A/N: This story takes place at some point in either season 5 or 6 of Buffy: the Vampire Slayer and at some place in season 1 of Warehouse 13.

"So, what are we doing here again?" asked Pete.

"Are you joking?" retorted Myka. "Artie explained it to us before we left."

"I know, but I wasn't listening, exactly."

Myka pinched the bridge of her nose and sighed, still unable, after months of working with Agent Pete Lattimer, to believe his immaturity and lack of focus. After glancing quickly at him, driving their SUV and shooting her one of his dopey smiles, she took a deep breath and proceeded to explain to him what their business in the small town of Sunnydale was. "For the past two years Artie has been tracking an artifact that he now believes is in this town. This," concluded Myka, pulling a folded photograph from her pocket to show to her partner.

"A teddy bear!" laughed Pete. "It's cute."

"It's not cute," argued Myka, frustrated at having to re-explain their mission to him. "Artie believes that his teddy bear, when placed alongside a child, will immediately cease their screaming and crying."

"Again, that doesn't sound so bad."

"It steals their voices and prevents them from making any sound," said Myka. "If the bear stays next to the child for too long, the child will lose their voice forever."

"Oh, so … bad … right," said Pete, nodding his head slowly. "Where am I driving to?"

"A place called the Magic Box," responded Myka. "Artie found the artifact on their website. They were selling it as 'the ultimate child husher.'"

"So, these people know what it does and are selling it anyway," said Pete disbelievingly. "I guess with a place called the Magic Shop—"

"Box," corrected Myka.

"The Magic Box, that's what I said, we can't really be surprised," finished Pete.

"If they have one genuine artifact, they may have more," said Myka. "We should probably search the entire store, when we get there, and see if anything else needs to be confiscated."

Pete had just pulled up in front of the Magic Box and he groaned. "Search the whole store? That place is huge. It'll take days."

"If it does, it does," said Myka haughtily. Pete sometimes could not believe how supercilious and work-obsessed his partner, Agent Myka Bering, was. He had no problem with working long hours, but it seemed to him that Myka was always trying to make more work for them.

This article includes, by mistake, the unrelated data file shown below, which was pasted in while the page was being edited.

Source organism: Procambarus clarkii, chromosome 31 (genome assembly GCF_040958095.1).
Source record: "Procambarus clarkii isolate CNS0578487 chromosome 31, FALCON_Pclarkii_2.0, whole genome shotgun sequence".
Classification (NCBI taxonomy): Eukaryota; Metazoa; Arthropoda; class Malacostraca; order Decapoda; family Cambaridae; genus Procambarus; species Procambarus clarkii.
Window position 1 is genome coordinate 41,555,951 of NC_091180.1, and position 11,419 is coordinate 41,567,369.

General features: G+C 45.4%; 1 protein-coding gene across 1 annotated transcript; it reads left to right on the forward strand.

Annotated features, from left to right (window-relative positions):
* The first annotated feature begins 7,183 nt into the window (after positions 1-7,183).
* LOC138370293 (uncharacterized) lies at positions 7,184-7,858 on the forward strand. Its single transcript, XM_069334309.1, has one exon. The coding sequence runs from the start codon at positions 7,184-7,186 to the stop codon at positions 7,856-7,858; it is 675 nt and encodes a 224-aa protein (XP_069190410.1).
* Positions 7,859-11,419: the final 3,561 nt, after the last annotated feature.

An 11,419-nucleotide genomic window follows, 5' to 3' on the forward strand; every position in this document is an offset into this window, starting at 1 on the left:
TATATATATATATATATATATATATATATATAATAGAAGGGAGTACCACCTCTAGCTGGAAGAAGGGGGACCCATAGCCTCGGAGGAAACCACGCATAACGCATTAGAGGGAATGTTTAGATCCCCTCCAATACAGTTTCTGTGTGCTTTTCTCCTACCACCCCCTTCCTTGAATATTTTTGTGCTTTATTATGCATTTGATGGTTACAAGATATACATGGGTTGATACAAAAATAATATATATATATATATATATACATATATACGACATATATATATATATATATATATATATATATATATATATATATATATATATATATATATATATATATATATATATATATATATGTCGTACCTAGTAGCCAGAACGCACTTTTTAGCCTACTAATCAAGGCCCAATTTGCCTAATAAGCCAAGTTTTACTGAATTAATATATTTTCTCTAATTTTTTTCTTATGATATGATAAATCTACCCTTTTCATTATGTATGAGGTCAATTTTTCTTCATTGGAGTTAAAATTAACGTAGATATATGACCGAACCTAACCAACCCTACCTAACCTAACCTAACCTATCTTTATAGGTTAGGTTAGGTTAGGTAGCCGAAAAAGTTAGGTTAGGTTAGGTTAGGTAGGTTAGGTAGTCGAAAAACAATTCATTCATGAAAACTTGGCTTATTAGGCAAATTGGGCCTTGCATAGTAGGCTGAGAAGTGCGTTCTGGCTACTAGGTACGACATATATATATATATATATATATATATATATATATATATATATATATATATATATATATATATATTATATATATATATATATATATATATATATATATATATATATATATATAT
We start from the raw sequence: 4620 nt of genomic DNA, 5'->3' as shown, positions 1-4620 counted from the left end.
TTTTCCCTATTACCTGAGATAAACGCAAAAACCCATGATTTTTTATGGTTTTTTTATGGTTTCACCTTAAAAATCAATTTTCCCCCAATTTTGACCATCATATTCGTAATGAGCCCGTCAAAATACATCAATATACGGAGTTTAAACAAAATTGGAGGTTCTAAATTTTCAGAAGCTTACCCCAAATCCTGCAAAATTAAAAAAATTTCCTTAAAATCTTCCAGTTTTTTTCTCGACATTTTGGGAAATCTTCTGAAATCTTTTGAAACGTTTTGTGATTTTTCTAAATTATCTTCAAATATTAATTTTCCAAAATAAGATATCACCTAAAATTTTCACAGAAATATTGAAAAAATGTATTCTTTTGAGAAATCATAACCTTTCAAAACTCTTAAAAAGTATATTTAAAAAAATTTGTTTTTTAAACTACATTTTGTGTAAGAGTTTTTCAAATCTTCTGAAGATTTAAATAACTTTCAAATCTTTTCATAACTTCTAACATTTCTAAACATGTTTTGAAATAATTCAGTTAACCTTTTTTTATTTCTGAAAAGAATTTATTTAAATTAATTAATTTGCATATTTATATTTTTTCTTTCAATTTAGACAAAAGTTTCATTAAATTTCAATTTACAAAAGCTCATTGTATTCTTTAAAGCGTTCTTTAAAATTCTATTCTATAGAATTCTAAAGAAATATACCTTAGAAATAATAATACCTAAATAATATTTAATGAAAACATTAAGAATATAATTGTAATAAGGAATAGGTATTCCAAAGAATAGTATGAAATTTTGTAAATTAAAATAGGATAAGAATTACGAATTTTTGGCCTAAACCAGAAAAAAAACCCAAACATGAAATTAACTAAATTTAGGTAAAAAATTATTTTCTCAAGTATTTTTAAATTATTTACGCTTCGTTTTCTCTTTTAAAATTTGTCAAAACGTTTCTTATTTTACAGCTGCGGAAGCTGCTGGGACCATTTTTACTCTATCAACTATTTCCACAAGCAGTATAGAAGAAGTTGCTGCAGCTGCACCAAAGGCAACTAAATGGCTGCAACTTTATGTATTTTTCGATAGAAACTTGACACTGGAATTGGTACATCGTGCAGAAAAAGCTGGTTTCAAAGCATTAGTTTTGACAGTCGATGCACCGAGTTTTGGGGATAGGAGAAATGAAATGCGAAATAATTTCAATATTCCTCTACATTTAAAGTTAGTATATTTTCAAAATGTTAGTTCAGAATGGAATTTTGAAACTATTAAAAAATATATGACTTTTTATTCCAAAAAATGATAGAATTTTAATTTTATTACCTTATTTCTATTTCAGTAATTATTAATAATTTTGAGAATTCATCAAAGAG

As they walked into the store, a little bell jingled. Within moments, a woman of average height with curly reddish-brown hair scurried over. Pete would have found her attractive had it not been for the predatory grin on her face.

"Hello," she said, a little too loudly as she over-enunciated. "My name is Anya. Welcome to the Magic Box. How can I assist you?"

Pete was too shocked to respond, so Myka elbowed her way forward and said, "We don't need any help; we would just like to look around a bit."

"Alright," replied Anya cheerily. As Myka and Pete began to walk around the store, they noticed the shop-girl following them with clipped steps and remaining no more than four steps away.

Stopped and turning around abruptly, Myka collided with Anya and both fell to the ground.

Standing up and brushing herself off, Anya reached down, still with that eerily large smile, and offered Myka her hand. Once she had Myka's hand secured in her own, Anya hauled her to her feet. "I am terribly sorry for that," said Anya. "I hope that will not discourage your consumerist impulses. Please, continue looking so that you can then buy things and give me your money."

"Right," said Myka, feeling warier of Anya by the second. Turning around she began looking for the teddy bear with Pete again.

After nearly a minute of Anya still following them, Myka turned around again, this time stepping to the side as well to avoid another collision. "We said that we didn't need any help."